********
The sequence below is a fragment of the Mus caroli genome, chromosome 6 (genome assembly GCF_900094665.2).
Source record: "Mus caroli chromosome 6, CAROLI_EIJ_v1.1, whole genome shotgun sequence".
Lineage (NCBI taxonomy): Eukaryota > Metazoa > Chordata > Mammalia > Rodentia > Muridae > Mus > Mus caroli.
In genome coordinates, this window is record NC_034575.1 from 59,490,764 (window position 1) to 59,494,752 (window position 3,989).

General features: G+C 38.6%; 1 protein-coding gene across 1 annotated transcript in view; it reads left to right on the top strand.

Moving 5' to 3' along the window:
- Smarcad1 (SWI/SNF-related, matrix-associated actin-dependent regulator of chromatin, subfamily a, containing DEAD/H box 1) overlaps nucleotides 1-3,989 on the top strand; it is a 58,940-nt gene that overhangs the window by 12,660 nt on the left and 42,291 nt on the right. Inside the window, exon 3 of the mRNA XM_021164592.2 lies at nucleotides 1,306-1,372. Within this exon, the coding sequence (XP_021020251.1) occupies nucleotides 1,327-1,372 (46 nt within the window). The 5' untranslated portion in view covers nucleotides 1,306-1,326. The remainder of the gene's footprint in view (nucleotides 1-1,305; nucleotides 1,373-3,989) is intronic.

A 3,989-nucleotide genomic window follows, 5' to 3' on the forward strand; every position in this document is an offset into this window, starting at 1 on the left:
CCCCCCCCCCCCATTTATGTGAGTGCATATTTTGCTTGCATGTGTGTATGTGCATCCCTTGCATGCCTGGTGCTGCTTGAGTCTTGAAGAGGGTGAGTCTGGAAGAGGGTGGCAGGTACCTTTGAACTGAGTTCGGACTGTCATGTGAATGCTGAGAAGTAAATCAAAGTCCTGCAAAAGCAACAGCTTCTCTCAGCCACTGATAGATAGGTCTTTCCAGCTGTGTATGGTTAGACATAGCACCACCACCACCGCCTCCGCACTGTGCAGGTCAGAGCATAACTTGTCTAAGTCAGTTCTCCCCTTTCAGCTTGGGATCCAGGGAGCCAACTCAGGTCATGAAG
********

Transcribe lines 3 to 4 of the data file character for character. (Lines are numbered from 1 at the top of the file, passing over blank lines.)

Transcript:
Lineage (NCBI taxonomy): Eukaryota > Metazoa > Chordata > Mammalia > Rodentia > Muridae > Mus > Mus caroli.
In genome coordinates, this window is record NC_034575.1 from 59,490,764 (window position 1) to 59,494,752 (window position 3,989).